Once you sign, you are bound to the terms of the contract.

That’s why it is crucial to make sure you read and understand the lease before you commit.

You have the right to request changes on the lease. Although, this doesn’t mean your landlord has to accept your suggestions.

If you do negotiate a change to the rental contract, make sure you get it in writing. Get it initialed by someone with authority to make decisions.

Ask about:

  • Security deposit and move-in costs: What is the total amount due at move in? How much is refundable when you move out?
  • Length and terms of the lease: When is your lease up and what will happen then? Will the landlord give you the option to renew? Does the rent increase after the first year? Does the lease ever transition to month to month?
  • Move-out expectations: How much notice do you have to give when you are ready to move out? What does the landlord expect you to do before moving out? For example, do you have to get the carpet professionally cleaned?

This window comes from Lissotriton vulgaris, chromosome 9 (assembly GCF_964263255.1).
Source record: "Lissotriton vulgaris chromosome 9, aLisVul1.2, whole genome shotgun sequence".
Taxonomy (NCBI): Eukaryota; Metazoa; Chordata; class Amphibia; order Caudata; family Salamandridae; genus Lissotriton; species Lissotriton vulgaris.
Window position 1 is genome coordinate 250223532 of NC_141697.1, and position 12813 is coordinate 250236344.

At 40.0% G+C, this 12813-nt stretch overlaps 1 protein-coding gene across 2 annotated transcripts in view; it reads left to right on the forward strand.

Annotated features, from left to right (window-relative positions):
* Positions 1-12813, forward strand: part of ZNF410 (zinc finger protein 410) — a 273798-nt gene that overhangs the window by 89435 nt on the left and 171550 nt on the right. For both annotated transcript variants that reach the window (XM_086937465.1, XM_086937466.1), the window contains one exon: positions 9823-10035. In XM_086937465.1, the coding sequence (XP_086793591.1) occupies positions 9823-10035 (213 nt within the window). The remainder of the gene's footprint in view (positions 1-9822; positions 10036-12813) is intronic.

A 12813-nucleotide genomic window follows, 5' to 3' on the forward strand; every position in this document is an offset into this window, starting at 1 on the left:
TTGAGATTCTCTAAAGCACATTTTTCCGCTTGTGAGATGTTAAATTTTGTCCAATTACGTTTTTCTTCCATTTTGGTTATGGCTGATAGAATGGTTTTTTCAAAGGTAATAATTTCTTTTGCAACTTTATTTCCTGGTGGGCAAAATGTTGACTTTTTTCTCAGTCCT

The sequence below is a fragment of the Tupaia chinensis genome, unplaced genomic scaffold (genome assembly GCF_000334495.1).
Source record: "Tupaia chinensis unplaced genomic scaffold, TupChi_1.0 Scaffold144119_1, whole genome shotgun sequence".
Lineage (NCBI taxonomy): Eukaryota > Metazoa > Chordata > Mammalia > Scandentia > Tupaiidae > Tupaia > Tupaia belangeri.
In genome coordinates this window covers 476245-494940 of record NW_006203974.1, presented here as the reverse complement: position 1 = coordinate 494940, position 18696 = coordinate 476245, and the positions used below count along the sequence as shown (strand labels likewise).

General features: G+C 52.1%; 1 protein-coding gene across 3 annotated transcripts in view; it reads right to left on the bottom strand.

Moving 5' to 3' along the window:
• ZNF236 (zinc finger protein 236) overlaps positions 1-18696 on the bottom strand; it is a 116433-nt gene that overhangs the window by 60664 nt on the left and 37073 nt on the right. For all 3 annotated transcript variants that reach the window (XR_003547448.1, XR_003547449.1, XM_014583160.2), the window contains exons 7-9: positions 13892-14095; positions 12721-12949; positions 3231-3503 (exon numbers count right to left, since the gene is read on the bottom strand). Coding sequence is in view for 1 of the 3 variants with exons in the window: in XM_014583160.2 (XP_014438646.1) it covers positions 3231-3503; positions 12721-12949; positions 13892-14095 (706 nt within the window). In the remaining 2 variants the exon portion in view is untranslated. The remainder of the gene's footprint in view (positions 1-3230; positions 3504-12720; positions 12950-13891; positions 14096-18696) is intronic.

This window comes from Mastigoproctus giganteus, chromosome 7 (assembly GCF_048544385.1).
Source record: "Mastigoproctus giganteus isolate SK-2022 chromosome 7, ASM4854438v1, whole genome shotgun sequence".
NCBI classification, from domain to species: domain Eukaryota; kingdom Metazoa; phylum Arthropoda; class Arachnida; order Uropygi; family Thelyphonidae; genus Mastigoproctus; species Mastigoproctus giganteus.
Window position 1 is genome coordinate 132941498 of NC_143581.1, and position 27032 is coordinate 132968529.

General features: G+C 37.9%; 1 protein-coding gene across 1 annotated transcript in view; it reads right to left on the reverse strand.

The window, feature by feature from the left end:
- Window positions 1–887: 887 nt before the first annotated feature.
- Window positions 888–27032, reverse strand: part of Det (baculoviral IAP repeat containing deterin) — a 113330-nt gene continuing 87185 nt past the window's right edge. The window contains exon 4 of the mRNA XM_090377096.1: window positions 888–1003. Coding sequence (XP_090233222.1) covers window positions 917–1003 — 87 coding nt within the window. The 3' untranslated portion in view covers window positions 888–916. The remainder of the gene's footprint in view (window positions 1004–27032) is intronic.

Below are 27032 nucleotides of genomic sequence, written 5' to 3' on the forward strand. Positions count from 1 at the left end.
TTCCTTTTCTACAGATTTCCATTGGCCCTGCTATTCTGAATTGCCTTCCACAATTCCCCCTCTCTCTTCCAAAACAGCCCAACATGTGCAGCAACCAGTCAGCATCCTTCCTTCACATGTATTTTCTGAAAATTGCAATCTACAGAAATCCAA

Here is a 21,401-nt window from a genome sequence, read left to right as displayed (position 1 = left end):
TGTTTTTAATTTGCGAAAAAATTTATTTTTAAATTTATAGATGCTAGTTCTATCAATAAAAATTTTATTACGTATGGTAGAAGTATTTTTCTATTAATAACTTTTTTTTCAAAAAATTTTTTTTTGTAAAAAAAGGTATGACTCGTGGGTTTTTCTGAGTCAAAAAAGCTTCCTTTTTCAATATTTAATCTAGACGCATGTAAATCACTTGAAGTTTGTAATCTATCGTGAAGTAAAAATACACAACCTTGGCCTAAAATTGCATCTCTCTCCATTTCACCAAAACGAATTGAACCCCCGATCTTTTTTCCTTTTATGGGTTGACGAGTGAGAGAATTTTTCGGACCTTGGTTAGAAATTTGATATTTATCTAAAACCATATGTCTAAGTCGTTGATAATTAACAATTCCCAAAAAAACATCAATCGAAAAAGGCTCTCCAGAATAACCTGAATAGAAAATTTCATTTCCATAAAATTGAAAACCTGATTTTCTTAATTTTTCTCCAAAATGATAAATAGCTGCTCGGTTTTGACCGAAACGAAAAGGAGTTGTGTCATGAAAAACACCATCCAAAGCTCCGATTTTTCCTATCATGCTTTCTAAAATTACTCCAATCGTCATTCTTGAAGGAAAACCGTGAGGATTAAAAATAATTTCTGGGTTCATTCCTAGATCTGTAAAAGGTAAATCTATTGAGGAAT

• Completing a walkthrough and move-in checklist: If possible, walk through the unit with the landlord or property manager. Take time-stamped pictures and notes of existing damages. If you document the condition, the landlord is less likely to reduce or hold the security deposit.
  • Guest, subletting, and pet policies: It’s best to clarify the landlord’s rules at the beginning. Would they allow you to change roommates or sublet your room for a period of time? Are there any rules for how long guests can stay? Are you allowed to have pets? If so, is there a pet deposit?
  • Maintenance expectations: Just because you don’t have to cover major repairs doesn’t mean that you don’t have any responsibilities as a renter. Are you expected to shovel walks in the winter or rake leaves in the fall? Do you have trash or recycling bins to take out and return?
  • Alterations and improvements: Will they allow you to paint walls or plant a garden? If so, what are their expectations when you move out?

As with any contract, you should do your due diligence. Research the landlord or property management company before you move in.

Look for complaints and reviews online. Have someone you trust look at the lease before you sign it. Don’t be shy about asking questions!

Who Can Afford to Buy?